“The economy is about stuff,” says systems ecology professor, Charles A.S. Hall, who, along with economics professor Kent A. Klitgaard, wrote: Energy and the Wealth of Nations: Understanding the Biophysical Economy, published by Springer in November 2011. Hall and Klitgaard postulate that the economy begins with the earth’s natural resources such as trees, rocks, water, fossil fuels, etc. which are creatively transformed using human ingenuity, labor, machines, and large amounts of energy into usable products and services that people consume. Therefore, they argue, economics must be more than just a social science but also “completely beholden to the basic laws and principles of (natural) science.”
Hall received a Ph.D. in Zoology in 1970 from the University of North Carolina, studying under ecological engineering professor, Howard Odum, and since 1987 has taught in the department of environment, science and forestry at the State University of New York in Syracuse. Hall’s principal focus has been the examination of how organisms and societies invest energy in resource exploitation, and how such investments change as the quality of resources changes. While doing research work on the feeding habits of fish, Hall originated the concept of Energy Return on Energy Invested (EROI), where investments and returns are measured in energy units instead of money.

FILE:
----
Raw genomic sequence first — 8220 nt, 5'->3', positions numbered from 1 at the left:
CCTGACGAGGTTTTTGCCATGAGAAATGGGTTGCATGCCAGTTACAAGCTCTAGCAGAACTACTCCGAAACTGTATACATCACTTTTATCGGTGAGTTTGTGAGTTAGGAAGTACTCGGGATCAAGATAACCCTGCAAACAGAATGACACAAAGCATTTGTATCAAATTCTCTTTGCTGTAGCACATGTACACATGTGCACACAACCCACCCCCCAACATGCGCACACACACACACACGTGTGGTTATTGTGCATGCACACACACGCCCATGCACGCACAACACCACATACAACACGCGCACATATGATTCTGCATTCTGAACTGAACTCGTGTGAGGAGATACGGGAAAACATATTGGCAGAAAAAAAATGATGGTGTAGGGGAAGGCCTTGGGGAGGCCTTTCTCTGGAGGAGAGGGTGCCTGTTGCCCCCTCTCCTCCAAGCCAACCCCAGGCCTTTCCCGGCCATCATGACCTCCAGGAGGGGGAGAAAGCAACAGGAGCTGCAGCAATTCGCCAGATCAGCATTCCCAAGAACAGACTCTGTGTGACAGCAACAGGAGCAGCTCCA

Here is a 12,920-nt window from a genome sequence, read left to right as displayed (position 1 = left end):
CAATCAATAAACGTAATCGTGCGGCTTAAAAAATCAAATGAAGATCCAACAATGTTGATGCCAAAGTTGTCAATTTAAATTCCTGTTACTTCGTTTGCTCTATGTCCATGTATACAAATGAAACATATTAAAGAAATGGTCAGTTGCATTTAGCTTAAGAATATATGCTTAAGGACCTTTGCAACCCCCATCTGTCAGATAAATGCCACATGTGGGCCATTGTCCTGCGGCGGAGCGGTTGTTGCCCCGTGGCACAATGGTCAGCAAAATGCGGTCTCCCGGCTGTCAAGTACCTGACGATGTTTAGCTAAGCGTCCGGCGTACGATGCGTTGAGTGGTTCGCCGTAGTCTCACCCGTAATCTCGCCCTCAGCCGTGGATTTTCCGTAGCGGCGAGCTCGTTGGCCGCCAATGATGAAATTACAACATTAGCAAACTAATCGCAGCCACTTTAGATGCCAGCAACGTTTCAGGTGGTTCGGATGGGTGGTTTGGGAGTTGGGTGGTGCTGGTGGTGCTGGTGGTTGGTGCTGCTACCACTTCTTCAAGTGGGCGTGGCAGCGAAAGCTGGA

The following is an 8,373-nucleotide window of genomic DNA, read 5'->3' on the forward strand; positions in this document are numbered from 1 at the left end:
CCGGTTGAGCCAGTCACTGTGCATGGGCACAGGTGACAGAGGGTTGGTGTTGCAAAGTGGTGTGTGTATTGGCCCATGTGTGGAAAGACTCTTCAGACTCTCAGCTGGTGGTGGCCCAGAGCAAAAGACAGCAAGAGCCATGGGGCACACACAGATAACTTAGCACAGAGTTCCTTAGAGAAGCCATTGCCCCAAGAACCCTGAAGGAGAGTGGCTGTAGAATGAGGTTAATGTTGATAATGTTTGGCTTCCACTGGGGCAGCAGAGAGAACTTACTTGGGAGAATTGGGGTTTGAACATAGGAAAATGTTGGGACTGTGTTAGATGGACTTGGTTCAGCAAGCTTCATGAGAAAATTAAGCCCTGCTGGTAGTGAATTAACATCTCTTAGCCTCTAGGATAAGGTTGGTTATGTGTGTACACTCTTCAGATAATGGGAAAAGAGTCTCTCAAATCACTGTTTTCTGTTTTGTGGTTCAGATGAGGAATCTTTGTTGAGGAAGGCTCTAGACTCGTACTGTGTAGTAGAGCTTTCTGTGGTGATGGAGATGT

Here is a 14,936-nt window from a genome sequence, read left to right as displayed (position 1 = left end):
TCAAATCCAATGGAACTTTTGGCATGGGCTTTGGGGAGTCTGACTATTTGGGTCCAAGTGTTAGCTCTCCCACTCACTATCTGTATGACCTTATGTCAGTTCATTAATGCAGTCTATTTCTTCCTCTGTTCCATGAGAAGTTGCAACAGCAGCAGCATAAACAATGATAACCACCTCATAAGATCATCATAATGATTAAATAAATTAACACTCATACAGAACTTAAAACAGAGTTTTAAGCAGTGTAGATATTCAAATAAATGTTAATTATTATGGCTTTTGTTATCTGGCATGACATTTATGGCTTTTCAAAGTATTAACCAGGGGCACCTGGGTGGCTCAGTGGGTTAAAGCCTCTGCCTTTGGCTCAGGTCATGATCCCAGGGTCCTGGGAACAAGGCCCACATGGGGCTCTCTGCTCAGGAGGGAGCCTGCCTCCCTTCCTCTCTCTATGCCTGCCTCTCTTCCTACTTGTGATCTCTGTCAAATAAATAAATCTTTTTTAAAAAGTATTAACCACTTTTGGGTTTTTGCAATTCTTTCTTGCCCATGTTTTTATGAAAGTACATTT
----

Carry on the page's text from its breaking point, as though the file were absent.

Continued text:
Klitgaard received his Ph.D. in Economics from the University of New Hampshire in 1987, and teaches economics at Wells College in Aurora, N.Y. Klitgaard’s primary teaching and research interest is ecological economics: conceptualizing the economy as a subsystem of a larger biophysical system. He is also interested in the history of economic analysis, economic history, political economy and the interrelation of technological change and the organization of work.
Biophysical economics refers to a material world, which is usually, but not completely, covered by scientific knowledge and physical laws emanating from such areas as physics, chemistry, geology, biology, hydrology, meteorology and the like. Scientists often think of these natural laws as imposing constraints on a system, even an economic system. Traditional economics, on the other hand, is mostly studied and taught as a social science with very little connection to the natural sciences. It depends upon people just getting social policies right, the passage of time and the results of new technologies coming to fruition.